data representation to the target language. This way you could generate a C API
*and* the node-ffi bindings for JavaScript automatically from the Rust code.

So the first thing to be done before moving on is an FFI exporter that doesn't
mix C and C++, and generates said `ffi.json`, and than build a few transformers
that take this `ffi.json` and generate the language bindings, be it C, C++,
JavaScript, TypeScript, Kotlin, Swift, Dart, *etc*[^ffi-langs].

[^ffi-langs]: Those are, specifically, the languages I'm more interested on. My
    goal is supporting client applications, and those languages are the most
    relevant for doing so: C for GTK, C++ for Qt, JavaScript and TypeScript for
    Node.js and browser, Kotlin for Android and Swing, Swift for iOS, and Dart
    for Flutter.

I think the best way to get there is by taking the existing code for cbindgen,
which uses the [syn][syn-crate] crate to parse the Rust code[^rust-syn], and
adapt it to emit the metadata.

[^rust-syn]: The fact that syn is an external crate to the Rust compiler points
    to a big warning: procedural macros are not first class in Rust. They are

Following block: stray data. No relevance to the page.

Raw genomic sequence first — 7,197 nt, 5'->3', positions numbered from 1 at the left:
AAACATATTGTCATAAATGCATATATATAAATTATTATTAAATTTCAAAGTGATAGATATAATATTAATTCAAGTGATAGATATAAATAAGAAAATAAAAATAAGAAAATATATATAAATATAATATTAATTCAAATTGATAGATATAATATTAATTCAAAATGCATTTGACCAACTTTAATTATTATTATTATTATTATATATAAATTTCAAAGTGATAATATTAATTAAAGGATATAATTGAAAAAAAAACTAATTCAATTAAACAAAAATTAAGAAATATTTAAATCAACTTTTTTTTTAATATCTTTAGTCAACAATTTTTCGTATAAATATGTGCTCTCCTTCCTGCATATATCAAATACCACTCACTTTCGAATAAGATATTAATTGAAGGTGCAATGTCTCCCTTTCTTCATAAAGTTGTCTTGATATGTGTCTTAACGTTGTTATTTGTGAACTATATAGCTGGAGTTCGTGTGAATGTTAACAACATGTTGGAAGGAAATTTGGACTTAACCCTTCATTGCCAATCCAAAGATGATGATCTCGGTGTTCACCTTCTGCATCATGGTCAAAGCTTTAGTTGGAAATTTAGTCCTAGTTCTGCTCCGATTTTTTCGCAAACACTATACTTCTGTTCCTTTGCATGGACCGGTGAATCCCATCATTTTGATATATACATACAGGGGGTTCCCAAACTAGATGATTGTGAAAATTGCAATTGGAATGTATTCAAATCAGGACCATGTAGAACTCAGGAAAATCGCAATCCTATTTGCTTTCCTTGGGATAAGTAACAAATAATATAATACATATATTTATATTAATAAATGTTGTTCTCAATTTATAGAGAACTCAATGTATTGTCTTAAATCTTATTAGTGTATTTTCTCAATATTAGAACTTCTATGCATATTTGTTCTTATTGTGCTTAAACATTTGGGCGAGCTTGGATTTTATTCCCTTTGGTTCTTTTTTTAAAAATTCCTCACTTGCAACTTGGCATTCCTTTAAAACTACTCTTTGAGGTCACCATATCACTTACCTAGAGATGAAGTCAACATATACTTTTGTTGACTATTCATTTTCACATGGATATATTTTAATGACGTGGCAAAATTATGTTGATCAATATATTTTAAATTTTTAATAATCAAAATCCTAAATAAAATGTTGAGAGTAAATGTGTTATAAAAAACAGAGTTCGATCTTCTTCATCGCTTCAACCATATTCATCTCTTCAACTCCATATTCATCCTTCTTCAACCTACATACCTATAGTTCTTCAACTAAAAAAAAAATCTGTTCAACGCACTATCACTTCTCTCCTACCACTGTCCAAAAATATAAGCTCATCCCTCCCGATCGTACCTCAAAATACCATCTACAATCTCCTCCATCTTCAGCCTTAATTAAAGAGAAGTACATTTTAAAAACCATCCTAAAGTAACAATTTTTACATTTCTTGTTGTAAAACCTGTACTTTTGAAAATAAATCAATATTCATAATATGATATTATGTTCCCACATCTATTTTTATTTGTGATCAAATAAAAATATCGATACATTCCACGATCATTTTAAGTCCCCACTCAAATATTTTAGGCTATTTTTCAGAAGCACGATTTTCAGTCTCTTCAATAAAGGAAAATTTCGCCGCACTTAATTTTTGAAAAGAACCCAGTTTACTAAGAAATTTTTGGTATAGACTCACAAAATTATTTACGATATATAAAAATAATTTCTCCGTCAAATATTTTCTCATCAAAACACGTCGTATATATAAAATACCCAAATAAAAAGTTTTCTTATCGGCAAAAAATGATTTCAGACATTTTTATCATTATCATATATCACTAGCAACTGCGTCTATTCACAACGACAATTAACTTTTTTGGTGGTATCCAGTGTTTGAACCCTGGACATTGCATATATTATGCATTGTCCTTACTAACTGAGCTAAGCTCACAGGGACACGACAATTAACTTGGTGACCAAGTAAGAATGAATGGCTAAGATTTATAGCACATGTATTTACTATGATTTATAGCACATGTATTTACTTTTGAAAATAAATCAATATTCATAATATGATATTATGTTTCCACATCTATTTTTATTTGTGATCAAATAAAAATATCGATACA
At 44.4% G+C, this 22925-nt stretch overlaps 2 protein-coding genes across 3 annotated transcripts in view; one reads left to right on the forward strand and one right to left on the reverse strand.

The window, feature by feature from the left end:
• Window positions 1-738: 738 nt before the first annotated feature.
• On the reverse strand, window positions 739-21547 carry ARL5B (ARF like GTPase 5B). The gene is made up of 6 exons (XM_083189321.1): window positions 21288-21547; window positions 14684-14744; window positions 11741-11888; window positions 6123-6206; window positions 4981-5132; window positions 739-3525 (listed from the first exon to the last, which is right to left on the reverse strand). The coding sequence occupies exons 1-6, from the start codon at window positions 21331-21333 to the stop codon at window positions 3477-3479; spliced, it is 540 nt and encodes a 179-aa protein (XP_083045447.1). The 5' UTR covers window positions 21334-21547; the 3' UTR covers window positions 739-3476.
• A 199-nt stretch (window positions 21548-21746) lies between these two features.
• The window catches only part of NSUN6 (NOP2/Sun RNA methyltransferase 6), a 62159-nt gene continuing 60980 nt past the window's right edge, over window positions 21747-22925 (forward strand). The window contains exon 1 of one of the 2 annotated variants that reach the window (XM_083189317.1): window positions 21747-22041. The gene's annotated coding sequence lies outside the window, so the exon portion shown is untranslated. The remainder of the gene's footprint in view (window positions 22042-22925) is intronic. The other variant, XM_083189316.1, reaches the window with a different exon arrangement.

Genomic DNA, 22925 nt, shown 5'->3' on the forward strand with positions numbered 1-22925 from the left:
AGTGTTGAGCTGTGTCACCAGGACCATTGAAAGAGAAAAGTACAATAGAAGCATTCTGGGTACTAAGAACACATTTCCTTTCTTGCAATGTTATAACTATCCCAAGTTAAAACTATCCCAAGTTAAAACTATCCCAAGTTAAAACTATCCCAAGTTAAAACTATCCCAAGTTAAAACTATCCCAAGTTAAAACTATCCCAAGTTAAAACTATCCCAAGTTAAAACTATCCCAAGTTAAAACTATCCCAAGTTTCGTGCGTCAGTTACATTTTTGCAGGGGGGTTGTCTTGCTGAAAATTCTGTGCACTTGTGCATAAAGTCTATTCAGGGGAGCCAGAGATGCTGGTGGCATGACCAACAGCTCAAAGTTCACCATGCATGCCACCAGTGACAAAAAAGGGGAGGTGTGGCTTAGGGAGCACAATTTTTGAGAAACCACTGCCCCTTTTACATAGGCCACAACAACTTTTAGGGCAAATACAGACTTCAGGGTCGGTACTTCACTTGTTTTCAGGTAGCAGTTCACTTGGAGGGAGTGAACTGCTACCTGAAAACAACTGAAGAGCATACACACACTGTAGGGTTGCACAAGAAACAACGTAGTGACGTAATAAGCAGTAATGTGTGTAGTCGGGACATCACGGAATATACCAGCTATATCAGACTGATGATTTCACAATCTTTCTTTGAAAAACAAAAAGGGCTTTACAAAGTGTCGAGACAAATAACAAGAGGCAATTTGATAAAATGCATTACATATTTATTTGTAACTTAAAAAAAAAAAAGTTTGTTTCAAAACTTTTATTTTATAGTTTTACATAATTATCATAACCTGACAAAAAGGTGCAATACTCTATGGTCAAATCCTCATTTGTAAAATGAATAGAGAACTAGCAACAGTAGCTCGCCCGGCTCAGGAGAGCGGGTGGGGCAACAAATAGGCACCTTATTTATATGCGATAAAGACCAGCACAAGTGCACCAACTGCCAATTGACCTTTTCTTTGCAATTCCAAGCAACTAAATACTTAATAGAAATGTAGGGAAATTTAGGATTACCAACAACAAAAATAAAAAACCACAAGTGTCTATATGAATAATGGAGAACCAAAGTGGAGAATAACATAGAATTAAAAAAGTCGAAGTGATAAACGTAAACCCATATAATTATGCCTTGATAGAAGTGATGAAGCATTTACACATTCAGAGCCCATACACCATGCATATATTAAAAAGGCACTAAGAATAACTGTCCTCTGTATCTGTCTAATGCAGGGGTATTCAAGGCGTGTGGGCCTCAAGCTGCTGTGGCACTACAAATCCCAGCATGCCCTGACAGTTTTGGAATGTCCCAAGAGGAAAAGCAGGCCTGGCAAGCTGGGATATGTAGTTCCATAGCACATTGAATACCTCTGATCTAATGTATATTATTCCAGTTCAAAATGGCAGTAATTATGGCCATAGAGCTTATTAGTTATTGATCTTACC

just like Babel plugins in JavaScript land, with the extra shortcoming that
    there is no specification for the Rust syntax, unlike JavaScript.

    As flawed as this may be, it seems to be generally acceptable and adopted,
    which works against building a solid ecosystem for Rust.

    The alternative that rust-ffi implements relies on internals of the Rust
    compiler, which isn't actually worst, just less common and less accepted.

I've started a fork of cbindgen: ~~x-bindgen~~[^x-bindgen]. Right now it is
just a copy of cbindgen verbatim, and I plan to remove all C and C++ emitting
code from it, and add a IR emitting code instead.

[^x-bindgen]: *EDIT*: now archived, the experimentation was fun. I've started to move more towards C, so this effort became deprecated.

When starting working on x-bindgen, I realized I didn't know what to look for in
a header file, as I haven't written any C code in many years. So as I was
writing [libedn][libedn-repo], I didn't know how to build a good C API to
expose. So I tried porting the code to C, and right now I'm working on building
a *good* C API for a JSON parser using parser combinators:
~~ParsecC~~ [^parsecc].

[^parsecc]: *EDIT*: now also archived.

After "finishing" ParsecC I'll have a good notion of what a good C API is, and
I'll have a better direction towards how to expose code from libedn to other
languages, and work on x-bindgen then.

What both libedn and ParsecC are missing right now are proper error reporting,
and property-based testing for libedn.

[cbindgen-crate]: https://github.com/eqrion/cbindgen
[syn-crate]: https://github.com/dtolnay/syn
[rust-ffi]: https://blog.eqrion.net/future-directions-for-cbindgen/
[libedn-repo]: https://git.euandreh.xyz/libedn/

## Conclusion

I've learned a lot already, and I feel the journey I'm on is worth going
through.

If any of those topics interest you, message me to discuss more or contribute!
Patches welcome!